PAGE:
15 Jun 2011:
Largest Gulf ‘Dead Zone’
Anticipated in Wake of Spring Floods
The Gulf of Mexico’s hypoxic zone, an oxygen-depleted area created by excessive nutrient pollution, is expected to reach record proportions this year
as a result of the extreme flooding in the Mississippi
River basin, according to a forecast by the National Oceanic and Atmospheric Administration (NOAA). Using nutrient load data compiled by the U.S. Geological Survey, scientists calculate that the hypoxic zone, also known as the “dead zone,” could cover 8,500 to 9,421 square miles, an area about the size of New Hampshire. The dead zone — which is created when algal blooms remove oxygen from the water and suffocate marine life — has reached an average 6,000 square miles during the last five years. But with the flow rate of the Mississippi and Atchafalaya Rivers nearly double the normal rate this spring, the quantity of nutrients entering the Gulf is about 35 percent higher than usual, according to NOAA. The dead zone, located along the coast, forces Gulf fishermen farther offshore.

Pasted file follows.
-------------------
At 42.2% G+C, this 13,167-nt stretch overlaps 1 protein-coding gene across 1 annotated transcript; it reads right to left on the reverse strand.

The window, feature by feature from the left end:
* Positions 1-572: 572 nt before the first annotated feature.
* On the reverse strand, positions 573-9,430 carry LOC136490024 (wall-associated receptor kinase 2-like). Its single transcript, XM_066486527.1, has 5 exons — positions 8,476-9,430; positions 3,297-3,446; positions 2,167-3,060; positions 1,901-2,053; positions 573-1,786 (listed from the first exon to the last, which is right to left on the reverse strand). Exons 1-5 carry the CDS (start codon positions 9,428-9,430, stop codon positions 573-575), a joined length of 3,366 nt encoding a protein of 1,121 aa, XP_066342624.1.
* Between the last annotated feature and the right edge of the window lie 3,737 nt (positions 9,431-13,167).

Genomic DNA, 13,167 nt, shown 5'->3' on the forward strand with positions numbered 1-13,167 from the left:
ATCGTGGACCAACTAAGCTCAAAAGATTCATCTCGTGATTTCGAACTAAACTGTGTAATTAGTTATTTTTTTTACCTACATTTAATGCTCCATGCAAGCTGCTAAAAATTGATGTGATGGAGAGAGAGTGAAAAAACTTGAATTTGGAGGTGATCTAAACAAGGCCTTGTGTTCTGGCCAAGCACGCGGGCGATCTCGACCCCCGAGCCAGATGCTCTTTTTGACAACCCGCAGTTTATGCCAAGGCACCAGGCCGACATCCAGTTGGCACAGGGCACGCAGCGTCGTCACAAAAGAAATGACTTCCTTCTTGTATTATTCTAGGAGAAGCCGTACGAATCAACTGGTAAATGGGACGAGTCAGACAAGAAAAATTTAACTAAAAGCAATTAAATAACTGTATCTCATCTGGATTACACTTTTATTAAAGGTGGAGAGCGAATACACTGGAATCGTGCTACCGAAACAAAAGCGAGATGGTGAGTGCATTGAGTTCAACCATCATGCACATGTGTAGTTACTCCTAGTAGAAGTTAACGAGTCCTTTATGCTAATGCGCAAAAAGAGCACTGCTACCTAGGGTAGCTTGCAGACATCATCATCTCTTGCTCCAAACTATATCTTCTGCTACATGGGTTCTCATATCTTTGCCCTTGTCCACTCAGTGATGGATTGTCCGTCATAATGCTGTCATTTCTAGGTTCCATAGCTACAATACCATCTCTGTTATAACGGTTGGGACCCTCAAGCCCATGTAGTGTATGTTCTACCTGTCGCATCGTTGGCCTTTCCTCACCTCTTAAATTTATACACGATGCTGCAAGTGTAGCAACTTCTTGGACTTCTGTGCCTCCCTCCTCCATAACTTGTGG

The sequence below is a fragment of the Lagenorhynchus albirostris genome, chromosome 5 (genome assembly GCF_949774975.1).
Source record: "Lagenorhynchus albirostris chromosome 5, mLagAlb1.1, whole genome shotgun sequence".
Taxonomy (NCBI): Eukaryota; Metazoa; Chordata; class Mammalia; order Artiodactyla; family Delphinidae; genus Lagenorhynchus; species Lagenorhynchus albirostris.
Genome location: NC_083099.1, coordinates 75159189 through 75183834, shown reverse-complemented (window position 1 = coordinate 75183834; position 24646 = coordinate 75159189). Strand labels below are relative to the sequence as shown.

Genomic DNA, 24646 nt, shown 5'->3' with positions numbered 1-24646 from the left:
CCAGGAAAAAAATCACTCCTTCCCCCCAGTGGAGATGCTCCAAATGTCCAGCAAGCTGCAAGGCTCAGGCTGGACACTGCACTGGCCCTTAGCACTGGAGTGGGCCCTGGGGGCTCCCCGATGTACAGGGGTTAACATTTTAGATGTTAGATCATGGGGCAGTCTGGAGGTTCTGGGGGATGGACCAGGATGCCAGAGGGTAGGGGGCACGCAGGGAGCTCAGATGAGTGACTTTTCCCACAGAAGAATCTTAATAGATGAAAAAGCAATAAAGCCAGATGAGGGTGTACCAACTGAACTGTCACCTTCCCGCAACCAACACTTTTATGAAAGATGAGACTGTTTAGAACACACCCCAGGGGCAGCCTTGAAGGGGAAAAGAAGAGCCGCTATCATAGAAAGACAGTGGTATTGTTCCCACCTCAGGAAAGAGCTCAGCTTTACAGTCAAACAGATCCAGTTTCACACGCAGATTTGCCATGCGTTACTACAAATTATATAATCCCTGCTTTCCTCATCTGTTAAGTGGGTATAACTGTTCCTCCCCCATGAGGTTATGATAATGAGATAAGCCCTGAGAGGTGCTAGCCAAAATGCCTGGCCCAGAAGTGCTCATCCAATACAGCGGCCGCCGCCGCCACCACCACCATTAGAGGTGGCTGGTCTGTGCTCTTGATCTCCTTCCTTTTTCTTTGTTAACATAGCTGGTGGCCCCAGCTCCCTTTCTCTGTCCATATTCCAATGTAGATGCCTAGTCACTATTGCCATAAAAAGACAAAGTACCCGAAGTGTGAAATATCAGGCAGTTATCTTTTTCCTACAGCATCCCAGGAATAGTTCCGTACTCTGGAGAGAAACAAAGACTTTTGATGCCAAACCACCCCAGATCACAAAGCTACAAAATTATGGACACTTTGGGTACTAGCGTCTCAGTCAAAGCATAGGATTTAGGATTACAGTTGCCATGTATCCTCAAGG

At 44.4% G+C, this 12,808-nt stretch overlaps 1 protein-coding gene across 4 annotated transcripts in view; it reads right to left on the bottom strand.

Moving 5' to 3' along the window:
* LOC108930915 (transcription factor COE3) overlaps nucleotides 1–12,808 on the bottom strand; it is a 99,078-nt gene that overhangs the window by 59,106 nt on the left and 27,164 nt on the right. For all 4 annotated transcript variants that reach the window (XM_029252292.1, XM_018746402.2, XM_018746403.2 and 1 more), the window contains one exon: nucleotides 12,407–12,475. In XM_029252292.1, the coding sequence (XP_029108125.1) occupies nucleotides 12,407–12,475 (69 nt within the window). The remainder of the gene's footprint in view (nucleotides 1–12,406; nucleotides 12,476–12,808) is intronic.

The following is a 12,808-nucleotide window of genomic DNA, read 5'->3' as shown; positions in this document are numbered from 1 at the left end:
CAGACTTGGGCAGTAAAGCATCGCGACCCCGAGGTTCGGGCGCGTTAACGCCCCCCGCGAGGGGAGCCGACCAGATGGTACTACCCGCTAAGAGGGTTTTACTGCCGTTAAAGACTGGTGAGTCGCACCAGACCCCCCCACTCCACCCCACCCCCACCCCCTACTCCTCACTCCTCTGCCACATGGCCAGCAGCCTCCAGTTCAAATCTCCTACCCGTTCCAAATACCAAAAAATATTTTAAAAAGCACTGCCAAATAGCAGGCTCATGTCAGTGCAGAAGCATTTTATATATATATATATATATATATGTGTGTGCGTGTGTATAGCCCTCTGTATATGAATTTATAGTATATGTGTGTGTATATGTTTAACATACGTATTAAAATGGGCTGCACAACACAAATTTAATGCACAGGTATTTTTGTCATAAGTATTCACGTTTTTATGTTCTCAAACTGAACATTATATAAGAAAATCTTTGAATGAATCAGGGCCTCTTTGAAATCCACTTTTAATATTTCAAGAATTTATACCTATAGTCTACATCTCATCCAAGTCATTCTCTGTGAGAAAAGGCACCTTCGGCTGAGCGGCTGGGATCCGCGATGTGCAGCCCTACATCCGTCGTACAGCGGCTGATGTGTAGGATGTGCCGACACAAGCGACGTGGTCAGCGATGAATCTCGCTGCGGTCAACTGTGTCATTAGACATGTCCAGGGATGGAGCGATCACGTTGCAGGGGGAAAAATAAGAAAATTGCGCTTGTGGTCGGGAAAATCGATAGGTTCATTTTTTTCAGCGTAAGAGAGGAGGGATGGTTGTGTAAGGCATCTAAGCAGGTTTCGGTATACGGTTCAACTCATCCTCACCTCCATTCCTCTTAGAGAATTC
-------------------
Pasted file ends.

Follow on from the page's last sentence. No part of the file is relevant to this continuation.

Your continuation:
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A look at how acidifying oceans could threaten the Dungeness crab, one of the most valuable fisheries on the U.S. West Coast. Watch the video.
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An aerial view of why Europe’s per capita carbon emissions are less than 50 percent of those in the U.S. View the photos.
An indigenous tribe’s deadly fight to save its ancestral land in the Amazon rainforest from logging. Learn more.
video series looks at the staggering amount of food wasted in the U.S. – a problem with major human and environmental costs. Watch the video.
Residents of the Chocó Rainforest in Ecuador are choosing to plant cacao over logging in an effort to slow deforestation.
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Tribal people and ranchers join together to stop a project that would haul coal across their Montana land. Watch the video.